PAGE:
In fact, the Internet heavily relies on something called a DNS: a database of network names and IP addresses. These three little letters hold massive weight. Without DNS, the Internet as we know it would just not exist, and we would be left dealing with ones and zeroes.
Without DNS, everyday activities such as shopping, web browsing, research, communications, or downloading would not be possible. That is why experts usually refer to DNS as the Phonebook of the Internet.
So, what is DNS and why does it matter? In brief, DNS is a comprehensive translation system used to search the Internet. You might wonder, naturally, what it translates. Well, in the simplest definition, DNS is the term used to describe a system that assigns user-friendly domain names to unique IP addresses.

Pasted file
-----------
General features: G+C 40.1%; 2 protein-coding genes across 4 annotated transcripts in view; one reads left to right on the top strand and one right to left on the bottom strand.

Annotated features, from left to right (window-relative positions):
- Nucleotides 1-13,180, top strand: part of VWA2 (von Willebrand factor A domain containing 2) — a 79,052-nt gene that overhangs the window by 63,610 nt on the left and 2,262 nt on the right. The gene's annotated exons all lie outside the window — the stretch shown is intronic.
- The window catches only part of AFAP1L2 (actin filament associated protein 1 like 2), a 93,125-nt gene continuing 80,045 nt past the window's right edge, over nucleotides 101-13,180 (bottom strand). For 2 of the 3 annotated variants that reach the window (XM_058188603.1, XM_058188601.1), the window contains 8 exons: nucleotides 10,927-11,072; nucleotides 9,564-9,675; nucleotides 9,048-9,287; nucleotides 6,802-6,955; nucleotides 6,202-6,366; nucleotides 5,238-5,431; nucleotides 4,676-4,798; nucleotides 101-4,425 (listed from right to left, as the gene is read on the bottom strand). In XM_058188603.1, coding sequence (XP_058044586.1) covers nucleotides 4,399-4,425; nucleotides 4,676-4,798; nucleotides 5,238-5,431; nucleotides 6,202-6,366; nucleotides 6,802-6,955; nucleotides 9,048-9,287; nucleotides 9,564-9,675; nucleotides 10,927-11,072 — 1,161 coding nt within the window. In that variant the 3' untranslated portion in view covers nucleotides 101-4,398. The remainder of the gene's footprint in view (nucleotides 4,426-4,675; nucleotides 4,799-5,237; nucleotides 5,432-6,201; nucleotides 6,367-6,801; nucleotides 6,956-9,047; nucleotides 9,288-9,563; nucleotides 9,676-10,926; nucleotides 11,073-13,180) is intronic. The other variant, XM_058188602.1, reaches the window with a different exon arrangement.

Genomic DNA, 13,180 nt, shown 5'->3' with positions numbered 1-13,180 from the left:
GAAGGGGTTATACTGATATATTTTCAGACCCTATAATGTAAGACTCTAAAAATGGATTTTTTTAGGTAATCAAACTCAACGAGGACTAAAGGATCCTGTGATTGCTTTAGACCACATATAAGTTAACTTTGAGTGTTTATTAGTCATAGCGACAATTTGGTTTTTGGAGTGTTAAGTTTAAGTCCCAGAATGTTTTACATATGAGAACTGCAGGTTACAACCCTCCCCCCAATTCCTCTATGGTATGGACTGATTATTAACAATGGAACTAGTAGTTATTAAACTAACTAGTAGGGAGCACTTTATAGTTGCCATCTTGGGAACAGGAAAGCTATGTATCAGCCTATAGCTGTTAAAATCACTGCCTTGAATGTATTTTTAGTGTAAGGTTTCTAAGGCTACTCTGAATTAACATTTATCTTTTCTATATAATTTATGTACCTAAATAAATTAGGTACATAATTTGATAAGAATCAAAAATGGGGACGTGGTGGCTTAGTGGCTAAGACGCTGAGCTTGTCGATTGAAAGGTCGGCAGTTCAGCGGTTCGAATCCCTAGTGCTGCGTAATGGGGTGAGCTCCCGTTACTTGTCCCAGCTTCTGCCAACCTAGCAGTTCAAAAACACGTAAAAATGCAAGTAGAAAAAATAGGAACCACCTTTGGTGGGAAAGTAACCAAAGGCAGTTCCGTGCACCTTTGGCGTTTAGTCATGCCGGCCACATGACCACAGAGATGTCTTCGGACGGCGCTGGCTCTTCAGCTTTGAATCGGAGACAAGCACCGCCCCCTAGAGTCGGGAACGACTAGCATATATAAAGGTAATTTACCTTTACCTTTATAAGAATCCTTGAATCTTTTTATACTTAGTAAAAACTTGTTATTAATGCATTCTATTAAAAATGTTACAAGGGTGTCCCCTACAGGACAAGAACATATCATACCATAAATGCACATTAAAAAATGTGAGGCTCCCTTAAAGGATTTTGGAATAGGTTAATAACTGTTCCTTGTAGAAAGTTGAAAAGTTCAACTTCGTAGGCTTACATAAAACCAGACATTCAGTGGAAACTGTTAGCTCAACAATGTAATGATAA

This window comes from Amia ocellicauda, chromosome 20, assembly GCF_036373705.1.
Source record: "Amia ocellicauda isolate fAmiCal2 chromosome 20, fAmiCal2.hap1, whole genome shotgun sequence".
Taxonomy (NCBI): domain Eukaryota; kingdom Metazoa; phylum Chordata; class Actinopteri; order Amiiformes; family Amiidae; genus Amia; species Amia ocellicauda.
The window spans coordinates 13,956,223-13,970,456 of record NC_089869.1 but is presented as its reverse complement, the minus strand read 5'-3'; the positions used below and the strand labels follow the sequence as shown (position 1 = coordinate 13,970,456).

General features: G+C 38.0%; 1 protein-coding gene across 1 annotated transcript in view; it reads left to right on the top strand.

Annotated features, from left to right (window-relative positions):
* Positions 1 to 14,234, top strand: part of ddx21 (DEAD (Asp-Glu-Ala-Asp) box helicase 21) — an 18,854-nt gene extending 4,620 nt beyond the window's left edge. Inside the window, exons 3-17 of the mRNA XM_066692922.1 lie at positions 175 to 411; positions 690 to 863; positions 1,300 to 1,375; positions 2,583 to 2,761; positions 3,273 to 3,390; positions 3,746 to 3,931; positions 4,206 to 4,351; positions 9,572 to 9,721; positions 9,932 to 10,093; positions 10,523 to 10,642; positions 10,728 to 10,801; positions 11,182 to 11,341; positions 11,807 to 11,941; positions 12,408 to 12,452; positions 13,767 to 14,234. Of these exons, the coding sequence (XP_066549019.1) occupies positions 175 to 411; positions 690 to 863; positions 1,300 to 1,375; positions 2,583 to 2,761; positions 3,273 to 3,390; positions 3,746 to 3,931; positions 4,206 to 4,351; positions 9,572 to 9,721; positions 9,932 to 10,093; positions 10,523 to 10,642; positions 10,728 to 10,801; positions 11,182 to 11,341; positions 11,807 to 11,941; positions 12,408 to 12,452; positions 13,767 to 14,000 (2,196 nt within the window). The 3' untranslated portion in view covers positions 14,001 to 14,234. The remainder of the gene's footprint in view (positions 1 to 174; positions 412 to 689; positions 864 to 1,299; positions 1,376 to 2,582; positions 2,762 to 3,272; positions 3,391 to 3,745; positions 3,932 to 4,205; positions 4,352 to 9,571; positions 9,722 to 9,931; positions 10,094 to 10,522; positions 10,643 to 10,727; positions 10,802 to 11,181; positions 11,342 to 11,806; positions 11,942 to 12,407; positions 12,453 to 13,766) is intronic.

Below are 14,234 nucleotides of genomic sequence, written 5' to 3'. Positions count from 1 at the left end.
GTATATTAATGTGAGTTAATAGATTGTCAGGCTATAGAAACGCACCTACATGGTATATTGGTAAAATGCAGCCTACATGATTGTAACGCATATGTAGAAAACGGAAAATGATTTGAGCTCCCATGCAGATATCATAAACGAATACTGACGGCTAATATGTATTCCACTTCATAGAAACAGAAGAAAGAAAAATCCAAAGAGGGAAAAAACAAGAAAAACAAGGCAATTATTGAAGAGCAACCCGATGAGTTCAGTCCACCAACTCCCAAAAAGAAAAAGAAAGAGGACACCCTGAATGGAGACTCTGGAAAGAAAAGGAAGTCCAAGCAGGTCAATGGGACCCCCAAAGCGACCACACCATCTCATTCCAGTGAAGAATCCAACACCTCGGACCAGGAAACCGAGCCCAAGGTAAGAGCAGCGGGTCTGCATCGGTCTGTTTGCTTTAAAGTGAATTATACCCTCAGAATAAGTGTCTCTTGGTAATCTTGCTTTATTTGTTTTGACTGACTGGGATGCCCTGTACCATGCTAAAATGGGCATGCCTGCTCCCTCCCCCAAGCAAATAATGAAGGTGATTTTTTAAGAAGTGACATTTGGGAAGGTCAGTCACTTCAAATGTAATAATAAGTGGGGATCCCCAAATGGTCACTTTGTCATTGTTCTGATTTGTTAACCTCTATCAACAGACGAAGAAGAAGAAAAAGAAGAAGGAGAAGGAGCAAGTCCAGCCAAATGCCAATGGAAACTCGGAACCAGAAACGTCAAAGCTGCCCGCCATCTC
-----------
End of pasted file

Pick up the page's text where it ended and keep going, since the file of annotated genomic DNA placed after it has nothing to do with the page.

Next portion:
While computers communicate using strings of numbers, humans, of course, do not. DNS translates such number strings into human-friendly phrases.
You see, each IP address must be distinct in a network, which allows users to reach a particular website. An IP address could be a set of any four numbers, from 0 to 255, like 188.8.131.52. When you type a domain name into your browser, the DNS system bursts into action, translating the browser name into the IP address associated with the website.
Once the website IP address is found, your computer connects to the web host and the requested page is displayed on your computer. While the concept might seem basic, DNS is a cornerstone in how the Internet functions.